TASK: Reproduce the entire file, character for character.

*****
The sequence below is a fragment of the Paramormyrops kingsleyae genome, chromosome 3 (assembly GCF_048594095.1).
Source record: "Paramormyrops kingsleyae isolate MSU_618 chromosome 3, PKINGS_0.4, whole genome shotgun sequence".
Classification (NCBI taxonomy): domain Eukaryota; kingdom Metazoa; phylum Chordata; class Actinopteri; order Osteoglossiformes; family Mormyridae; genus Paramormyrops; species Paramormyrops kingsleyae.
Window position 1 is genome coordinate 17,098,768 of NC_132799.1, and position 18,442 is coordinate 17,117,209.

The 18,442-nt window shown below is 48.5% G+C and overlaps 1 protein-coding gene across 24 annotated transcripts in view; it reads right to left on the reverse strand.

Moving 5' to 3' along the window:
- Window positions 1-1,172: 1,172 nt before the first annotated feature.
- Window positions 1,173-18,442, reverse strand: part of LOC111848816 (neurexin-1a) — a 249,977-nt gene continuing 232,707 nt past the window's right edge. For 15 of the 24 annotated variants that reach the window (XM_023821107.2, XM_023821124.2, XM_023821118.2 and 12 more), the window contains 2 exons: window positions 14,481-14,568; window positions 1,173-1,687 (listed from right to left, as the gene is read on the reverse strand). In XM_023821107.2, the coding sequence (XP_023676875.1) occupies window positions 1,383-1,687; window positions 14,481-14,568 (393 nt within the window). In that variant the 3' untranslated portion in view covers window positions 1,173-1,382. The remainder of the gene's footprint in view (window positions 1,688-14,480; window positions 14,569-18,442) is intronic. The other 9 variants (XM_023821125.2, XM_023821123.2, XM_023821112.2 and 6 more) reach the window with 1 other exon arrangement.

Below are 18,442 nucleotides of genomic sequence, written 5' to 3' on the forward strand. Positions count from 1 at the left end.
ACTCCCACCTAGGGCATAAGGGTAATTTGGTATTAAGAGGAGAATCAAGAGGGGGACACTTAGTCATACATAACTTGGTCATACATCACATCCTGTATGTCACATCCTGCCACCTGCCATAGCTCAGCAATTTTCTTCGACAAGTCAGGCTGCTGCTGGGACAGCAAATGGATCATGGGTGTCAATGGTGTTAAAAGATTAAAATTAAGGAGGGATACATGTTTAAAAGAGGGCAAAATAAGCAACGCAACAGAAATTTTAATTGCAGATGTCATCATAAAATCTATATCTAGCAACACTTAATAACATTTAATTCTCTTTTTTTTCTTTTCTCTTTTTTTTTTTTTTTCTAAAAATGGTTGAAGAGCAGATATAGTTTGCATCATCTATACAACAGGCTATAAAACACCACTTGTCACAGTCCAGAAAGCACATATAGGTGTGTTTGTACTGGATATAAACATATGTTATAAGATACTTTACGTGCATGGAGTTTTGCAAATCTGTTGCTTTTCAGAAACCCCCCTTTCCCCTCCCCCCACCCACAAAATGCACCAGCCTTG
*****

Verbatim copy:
The sequence below is a fragment of the Paramormyrops kingsleyae genome, chromosome 3 (assembly GCF_048594095.1).
Source record: "Paramormyrops kingsleyae isolate MSU_618 chromosome 3, PKINGS_0.4, whole genome shotgun sequence".
Classification (NCBI taxonomy): domain Eukaryota; kingdom Metazoa; phylum Chordata; class Actinopteri; order Osteoglossiformes; family Mormyridae; genus Paramormyrops; species Paramormyrops kingsleyae.
Window position 1 is genome coordinate 17,098,768 of NC_132799.1, and position 18,442 is coordinate 17,117,209.

The 18,442-nt window shown below is 48.5% G+C and overlaps 1 protein-coding gene across 24 annotated transcripts in view; it reads right to left on the reverse strand.

Moving 5' to 3' along the window:
- Window positions 1-1,172: 1,172 nt before the first annotated feature.
- Window positions 1,173-18,442, reverse strand: part of LOC111848816 (neurexin-1a) — a 249,977-nt gene continuing 232,707 nt past the window's right edge. For 15 of the 24 annotated variants that reach the window (XM_023821107.2, XM_023821124.2, XM_023821118.2 and 12 more), the window contains 2 exons: window positions 14,481-14,568; window positions 1,173-1,687 (listed from right to left, as the gene is read on the reverse strand). In XM_023821107.2, the coding sequence (XP_023676875.1) occupies window positions 1,383-1,687; window positions 14,481-14,568 (393 nt within the window). In that variant the 3' untranslated portion in view covers window positions 1,173-1,382. The remainder of the gene's footprint in view (window positions 1,688-14,480; window positions 14,569-18,442) is intronic. The other 9 variants (XM_023821125.2, XM_023821123.2, XM_023821112.2 and 6 more) reach the window with 1 other exon arrangement.

Below are 18,442 nucleotides of genomic sequence, written 5' to 3' on the forward strand. Positions count from 1 at the left end.
ACTCCCACCTAGGGCATAAGGGTAATTTGGTATTAAGAGGAGAATCAAGAGGGGGACACTTAGTCATACATAACTTGGTCATACATCACATCCTGTATGTCACATCCTGCCACCTGCCATAGCTCAGCAATTTTCTTCGACAAGTCAGGCTGCTGCTGGGACAGCAAATGGATCATGGGTGTCAATGGTGTTAAAAGATTAAAATTAAGGAGGGATACATGTTTAAAAGAGGGCAAAATAAGCAACGCAACAGAAATTTTAATTGCAGATGTCATCATAAAATCTATATCTAGCAACACTTAATAACATTTAATTCTCTTTTTTTTCTTTTCTCTTTTTTTTTTTTTTTCTAAAAATGGTTGAAGAGCAGATATAGTTTGCATCATCTATACAACAGGCTATAAAACACCACTTGTCACAGTCCAGAAAGCACATATAGGTGTGTTTGTACTGGATATAAACATATGTTATAAGATACTTTACGTGCATGGAGTTTTGCAAATCTGTTGCTTTTCAGAAACCCCCCTTTCCCCTCCCCCCACCCACAAAATGCACCAGCCTTG